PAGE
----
U.S. market rebounds from pandemic lows, adds 21,500 jobs in 2021

The number of solar jobs rose in 47 states and increased by 9% nationwide from 2020 to 2021 to a total of 255,037 solar workers. These findings are in the annual “National Census of Solar JobsReleased today by the Interstate Renewable Energy Council (IREC), an independent national nonprofit. This job growth came in a year of record solar installations, driven by increased demand for renewable energy from residential customers, municipalities, businesses and electric utilities.

In total, 21,563 jobs were created in the solar energy sector in 2021, of which more than two-thirds of these new jobs (14,350) were in installation and project development companies.

“The U.S. solar industry bounced back strongly from the pandemic to expand its clean energy workforce to all regions of the country,” said Larry Sherwood, president and CEO of IREC. “The future remains uncertain in the face of supply chain disruptions, trade problems and stalled federal policy in the early part of 2022. There is potential for unprecedented job growth in the coming years as federal, state and local leaders take action to expanding clean energy use and tackling climate change.”

Over the past decade, solar jobs in the US have more than doubled from 105,145 jobs in 2011 to 255,037 jobs in 2021. The biggest growth has been in the installation and project development sector, where employment has more than tripled since 2011. up to 168,960 jobs in 2021.

At the state level, California continues to lead in total solar jobs with 75,712 jobs as of 2021, followed by Florida (11,761 jobs), Massachusetts (10,548 jobs), New York (10,524 jobs), and Texas (10,346 jobs). These are followed by Arizona, Colorado, Nevada and Ohio, each with 7,000 to 9,000 jobs. California also led for jobs added in 2021 (7,035 new jobs), followed by Massachusetts (+1,053 jobs), Nevada (+1,019 jobs) and Arizona (+932 jobs). Other strong growth states were Ohio, North Carolina, New Jersey and Georgia, each with 800 to 900 new jobs. A complete table of solar jobs by state and job growth as of 2020 is available online.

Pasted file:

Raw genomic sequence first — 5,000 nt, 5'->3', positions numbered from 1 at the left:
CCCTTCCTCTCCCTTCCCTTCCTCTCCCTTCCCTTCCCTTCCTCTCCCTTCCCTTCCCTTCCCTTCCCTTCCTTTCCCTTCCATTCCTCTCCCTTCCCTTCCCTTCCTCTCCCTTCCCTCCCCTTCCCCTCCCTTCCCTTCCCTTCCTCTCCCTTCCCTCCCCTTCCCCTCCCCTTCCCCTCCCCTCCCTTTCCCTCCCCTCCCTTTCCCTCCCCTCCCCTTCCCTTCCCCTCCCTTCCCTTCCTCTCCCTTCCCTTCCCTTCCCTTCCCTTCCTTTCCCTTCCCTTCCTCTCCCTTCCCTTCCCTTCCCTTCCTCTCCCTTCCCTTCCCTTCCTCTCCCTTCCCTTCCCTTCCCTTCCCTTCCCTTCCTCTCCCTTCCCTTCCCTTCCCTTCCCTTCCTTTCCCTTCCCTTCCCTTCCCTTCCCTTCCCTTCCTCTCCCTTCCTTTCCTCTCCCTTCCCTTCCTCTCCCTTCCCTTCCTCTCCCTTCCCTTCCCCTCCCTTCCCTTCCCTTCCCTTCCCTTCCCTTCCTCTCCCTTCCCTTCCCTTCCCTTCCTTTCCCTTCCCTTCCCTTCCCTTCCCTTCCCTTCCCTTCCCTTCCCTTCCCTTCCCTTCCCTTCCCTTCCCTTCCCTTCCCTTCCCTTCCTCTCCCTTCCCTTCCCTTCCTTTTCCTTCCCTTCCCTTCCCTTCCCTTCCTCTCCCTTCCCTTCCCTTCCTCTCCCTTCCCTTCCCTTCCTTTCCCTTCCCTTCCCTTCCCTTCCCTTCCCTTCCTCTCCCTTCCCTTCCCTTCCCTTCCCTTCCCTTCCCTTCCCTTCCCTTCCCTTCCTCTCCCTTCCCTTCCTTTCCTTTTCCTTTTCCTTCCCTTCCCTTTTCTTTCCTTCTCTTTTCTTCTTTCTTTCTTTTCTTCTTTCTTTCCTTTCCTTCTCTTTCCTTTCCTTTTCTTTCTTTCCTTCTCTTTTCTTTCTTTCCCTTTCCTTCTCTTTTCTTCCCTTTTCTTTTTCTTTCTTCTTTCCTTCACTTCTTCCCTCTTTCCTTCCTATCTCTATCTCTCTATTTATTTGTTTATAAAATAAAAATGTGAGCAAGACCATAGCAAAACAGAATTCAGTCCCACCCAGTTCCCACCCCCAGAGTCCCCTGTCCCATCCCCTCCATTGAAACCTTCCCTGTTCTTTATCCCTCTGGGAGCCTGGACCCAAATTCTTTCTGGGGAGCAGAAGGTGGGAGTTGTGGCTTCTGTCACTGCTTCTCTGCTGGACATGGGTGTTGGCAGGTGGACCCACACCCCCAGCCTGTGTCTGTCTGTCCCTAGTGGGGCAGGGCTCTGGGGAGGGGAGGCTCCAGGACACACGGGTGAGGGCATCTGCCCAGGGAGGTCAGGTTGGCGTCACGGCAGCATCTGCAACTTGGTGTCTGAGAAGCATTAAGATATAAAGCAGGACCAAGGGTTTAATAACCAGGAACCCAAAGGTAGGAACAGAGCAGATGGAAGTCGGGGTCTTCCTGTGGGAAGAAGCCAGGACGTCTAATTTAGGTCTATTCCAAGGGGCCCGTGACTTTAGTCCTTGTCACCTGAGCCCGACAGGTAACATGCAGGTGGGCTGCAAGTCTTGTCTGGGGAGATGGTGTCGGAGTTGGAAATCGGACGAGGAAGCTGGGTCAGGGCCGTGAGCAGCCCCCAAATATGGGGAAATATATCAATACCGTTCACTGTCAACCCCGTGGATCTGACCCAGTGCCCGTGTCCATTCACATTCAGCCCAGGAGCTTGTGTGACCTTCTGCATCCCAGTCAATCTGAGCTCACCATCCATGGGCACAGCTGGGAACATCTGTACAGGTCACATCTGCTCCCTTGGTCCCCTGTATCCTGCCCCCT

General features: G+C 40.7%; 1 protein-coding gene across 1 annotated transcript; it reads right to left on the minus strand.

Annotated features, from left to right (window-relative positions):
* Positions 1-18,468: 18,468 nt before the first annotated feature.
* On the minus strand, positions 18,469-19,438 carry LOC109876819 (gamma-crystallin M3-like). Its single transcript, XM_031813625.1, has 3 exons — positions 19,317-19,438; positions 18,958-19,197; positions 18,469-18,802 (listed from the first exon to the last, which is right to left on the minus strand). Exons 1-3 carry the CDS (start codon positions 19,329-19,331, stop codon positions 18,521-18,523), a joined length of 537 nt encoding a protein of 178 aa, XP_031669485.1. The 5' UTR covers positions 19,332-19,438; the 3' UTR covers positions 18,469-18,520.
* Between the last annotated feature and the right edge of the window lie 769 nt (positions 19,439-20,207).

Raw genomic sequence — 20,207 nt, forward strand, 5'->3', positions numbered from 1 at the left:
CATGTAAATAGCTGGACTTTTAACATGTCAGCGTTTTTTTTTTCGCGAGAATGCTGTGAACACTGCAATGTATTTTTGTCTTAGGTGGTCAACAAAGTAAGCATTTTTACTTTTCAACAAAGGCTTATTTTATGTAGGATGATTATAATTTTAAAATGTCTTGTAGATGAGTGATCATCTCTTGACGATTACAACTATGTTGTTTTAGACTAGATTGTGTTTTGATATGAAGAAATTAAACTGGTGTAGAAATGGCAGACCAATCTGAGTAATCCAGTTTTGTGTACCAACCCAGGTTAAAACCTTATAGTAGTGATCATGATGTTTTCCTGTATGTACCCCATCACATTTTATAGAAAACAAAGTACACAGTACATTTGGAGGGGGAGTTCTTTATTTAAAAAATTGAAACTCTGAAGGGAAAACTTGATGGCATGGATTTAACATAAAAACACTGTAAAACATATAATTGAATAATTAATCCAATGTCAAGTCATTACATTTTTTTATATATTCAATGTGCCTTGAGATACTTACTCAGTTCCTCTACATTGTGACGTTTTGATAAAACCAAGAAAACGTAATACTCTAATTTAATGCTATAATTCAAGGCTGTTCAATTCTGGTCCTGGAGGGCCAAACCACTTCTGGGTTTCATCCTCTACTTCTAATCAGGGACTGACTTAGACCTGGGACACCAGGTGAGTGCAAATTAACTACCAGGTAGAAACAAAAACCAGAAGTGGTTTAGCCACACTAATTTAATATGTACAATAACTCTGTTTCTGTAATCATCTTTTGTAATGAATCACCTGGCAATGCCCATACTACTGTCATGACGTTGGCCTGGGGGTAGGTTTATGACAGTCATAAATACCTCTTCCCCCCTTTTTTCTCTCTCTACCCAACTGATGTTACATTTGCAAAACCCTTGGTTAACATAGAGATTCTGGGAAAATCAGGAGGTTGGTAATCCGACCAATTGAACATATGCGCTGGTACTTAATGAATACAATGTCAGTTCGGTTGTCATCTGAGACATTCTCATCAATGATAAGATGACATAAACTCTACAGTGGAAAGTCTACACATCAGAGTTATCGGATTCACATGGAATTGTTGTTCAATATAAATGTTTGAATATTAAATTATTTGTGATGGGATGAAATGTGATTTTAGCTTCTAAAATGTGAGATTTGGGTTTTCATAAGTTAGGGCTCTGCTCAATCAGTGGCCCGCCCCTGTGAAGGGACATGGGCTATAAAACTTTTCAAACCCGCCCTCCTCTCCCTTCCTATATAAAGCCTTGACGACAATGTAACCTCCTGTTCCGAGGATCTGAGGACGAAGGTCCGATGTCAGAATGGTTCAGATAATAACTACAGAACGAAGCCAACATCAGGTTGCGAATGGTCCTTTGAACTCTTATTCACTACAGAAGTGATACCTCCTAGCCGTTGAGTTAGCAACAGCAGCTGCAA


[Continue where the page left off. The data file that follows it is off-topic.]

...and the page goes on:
“Solar is an engine for economic growth, creating new jobs and helping us cope with the climate crisis,” said Dan Reicher, Senior Scholar, Stanford Woods Institute and former US Assistant Secretary of Energy. “There is huge and untapped potential to expand solar installations and related jobs in the United States, in an environmentally sustainable way, while helping businesses and families access this renewable energy source.”

Credit: Nexttracker

The solar industry still has more work to do to achieve its diversity, equality and inclusion goals and extend the benefits of the clean energy economy to underrepresented groups. The report found that by 2021, women made up just under 30% of the solar workforce, with black workers making up 8% of the workforce, Latino or Hispanic workers 20% and Asian workers 9%. Less than a third of solar companies reported strategies to increase the number of female, ethnic or racial minorities or LGBTQ+ employees.

The solar industry can provide a pathway to advancement and a family-supporting career, even for those without a two- or four-year college degree. Less than a third of entry-level tanning jobs (31%) require a bachelor’s degree, while 65% of companies offer on-the-job training. In a year of tight labor market, 89% of companies reported finding qualified candidates difficult, with 35% saying it was “very difficult”.

This report analyzes data from the US Department of Energy’s US Energy and Employment Report 2022 and an additional follow-up study on solar installations. Both studies were conducted by BW Research Partnership. The National Solar Jobs Census defines a solar worker as someone who spends 50% or more of their time on solar-related work. The National Solar Jobs Census was first published in 2010 by The Solar Foundation, which merged with IREC in 2021.

News item from IREC

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